Stocks making the biggest moves midday: AMC Entertainment, Mattel, Chevron, Spotify and more

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The AMC Empire 25 off Times Square is open as New York City’s cinemas reopen for the first time in a year following the coronavirus shutdown, on March 5, 2021.
Angela Weiss | AFP | Getty Images

Check out the companies making headlines in midday trading.

AMC Entertainment — Shares of the movie theater chain surged 30%. On Friday, a judge blocked a proposed settlement on the company’s stock conversion plan, which would have allowed the company to issue more shares to allow it to pay down some of its debt. Separately, AMC said it saw its biggest attendance and admissions revenue in a single weekend since 2019, nodding to the hype around the “Barbenheimer” phenomenon.

IMAX — The entertainment technology company jumped about 6% as Universal’s “Oppenheimer” drove moviegoers to IMAX screens. B. Riley analyst Eric Wold said the over-indexing of IMAX screens in movie theatres coming out of the pandemic reflects improving consumer demand toward the format.

Mattel — The toymaker gained 1.9% coming off the successful opening weekend of “Barbie,” the Warner Bros. movie based on Mattel’s iconic doll.

Chevron — The energy stock jumped 2.8% after the company released a preview of its quarterly results that showed stronger-than-expected earnings. Chevron reported $3.08 a share in adjusted profit, which beat Wall Street’s $2.97-a-share consensus estimate, according to Refinitiv. The company’s board is waiving the mandatory retirement age for chief executive officer Mike Wirth, allowing the firm more time to find a successor. Chevron also named a new CFO.

Knight-Swift Transportation — The freight transportation company’s shares gained more than 1%. Late last week, the company posted a weaker-than-expected financial update for the second quarter. Knight-Swift reported adjusted earnings of 49 cents per share on revenue of $1.55 billion. Analysts expected 55 cents per share on revenue of $1.6 billion, according to Refinitiv.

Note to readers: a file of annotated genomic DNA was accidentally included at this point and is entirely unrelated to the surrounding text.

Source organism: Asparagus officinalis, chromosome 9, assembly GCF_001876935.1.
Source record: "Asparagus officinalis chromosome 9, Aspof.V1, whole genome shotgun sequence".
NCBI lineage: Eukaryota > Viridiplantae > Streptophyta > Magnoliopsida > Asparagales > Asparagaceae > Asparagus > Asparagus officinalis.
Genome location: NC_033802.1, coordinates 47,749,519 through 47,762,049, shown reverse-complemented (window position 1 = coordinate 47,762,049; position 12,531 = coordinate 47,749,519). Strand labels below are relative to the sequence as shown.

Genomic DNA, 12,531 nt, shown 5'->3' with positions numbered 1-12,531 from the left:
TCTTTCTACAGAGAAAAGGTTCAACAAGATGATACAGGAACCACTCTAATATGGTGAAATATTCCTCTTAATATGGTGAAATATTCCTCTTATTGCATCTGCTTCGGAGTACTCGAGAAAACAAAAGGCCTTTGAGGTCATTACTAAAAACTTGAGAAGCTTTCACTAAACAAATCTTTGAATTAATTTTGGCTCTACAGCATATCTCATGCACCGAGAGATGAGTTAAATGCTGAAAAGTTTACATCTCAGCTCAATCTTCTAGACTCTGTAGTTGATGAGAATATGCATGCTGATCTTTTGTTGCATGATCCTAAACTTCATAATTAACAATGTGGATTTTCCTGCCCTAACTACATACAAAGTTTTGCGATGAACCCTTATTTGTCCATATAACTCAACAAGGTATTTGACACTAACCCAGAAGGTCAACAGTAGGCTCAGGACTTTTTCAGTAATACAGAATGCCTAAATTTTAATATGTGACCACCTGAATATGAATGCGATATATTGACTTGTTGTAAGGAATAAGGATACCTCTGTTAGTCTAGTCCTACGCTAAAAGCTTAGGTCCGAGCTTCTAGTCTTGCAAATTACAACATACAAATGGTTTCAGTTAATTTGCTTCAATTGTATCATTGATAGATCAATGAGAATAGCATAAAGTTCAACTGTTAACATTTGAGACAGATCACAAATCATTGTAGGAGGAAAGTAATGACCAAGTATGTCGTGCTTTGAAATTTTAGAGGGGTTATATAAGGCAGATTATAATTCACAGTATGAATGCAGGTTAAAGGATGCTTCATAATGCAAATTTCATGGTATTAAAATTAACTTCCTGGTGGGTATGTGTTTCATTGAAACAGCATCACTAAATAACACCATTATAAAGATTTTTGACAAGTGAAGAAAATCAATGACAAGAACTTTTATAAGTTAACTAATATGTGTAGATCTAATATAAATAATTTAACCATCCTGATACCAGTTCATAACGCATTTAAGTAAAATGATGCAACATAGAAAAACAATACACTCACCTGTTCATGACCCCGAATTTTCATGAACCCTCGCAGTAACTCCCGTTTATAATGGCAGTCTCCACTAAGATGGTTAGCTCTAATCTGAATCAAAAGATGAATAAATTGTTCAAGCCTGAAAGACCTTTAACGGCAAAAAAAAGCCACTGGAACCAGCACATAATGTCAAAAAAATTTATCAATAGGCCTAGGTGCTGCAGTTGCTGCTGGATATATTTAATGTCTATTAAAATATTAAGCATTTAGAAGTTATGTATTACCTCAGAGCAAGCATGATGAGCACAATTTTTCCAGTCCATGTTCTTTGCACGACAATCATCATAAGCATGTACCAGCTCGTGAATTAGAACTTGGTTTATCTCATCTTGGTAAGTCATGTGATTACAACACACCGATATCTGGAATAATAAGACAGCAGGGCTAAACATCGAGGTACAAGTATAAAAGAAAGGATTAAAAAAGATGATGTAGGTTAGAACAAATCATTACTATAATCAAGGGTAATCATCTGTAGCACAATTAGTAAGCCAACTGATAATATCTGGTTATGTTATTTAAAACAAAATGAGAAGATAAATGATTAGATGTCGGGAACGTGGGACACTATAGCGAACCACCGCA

Intuitive Surgical — The health-care stock declined 3.5%. Last week, the company posted stronger-than-expected earnings and revenue for its most recent quarter. Intuitive Surgical reported adjusted earnings of $1.42 per share on revenue of $1.76 billion. That was compared to estimates of $1.33 per share on revenue of $1.74 billion, according to Refinitiv.

Domino’s Pizza — Domino’s Pizza shares rose 1.6%. The fast-food chain reported mixed quarterly results, including adjusted earnings of $3.08 per share, beating analysts’ predictions for $3.05 per share. Excluding the impact from currency, Domino’s said global retail sales grew 5.8% during the period.

Becton Dickinson — The medical technology company saw shares jump more than 6% after Raymond James upgraded Becton Dickinson to outperform. The company received clearance from the U.S. Food and Drug Administration for its updated BD Alaris infusion system, which helps monitor patients’ vital signs and deliver medications, blood and other fluids.

Sirius XM — Shares of the audio entertainment company slid 14% after Deutsche Bank downgraded the stock to sell from neutral, citing its valuation after the share price doubled over the past month. The firm said the move was driven by technical factors, specifically high short interest, as well as buying from investors ahead of the Nasdaq rebalance.

Spotify — The music streaming company’s shares dropped 5.5% after Spotify announced price increases for its premium subscription plans. The company is scheduled to report its quarterly earnings Tuesday before the bell.

Gilead Sciences — Shares of the biopharmaceutical firm dropped 4%. On Friday, the company said it would discontinue its late-stage trial of a blood cancer treatment. Gilead noted it does not expect revenue from the treatment for 2023 and that associated 2023 operating expense reductions would be immaterial.

Estee Lauder — The beauty company saw its shares fall 1.4% after Piper Sandler downgraded the stock to neutral from overweight, citing expectations for slower China recovery tailwinds, weakening market share and lower brand preference among teenage consumers.

 — CNBC’s Hakyung Kim, Yun Li, Alex Harring and Samantha Subin contributed reporting

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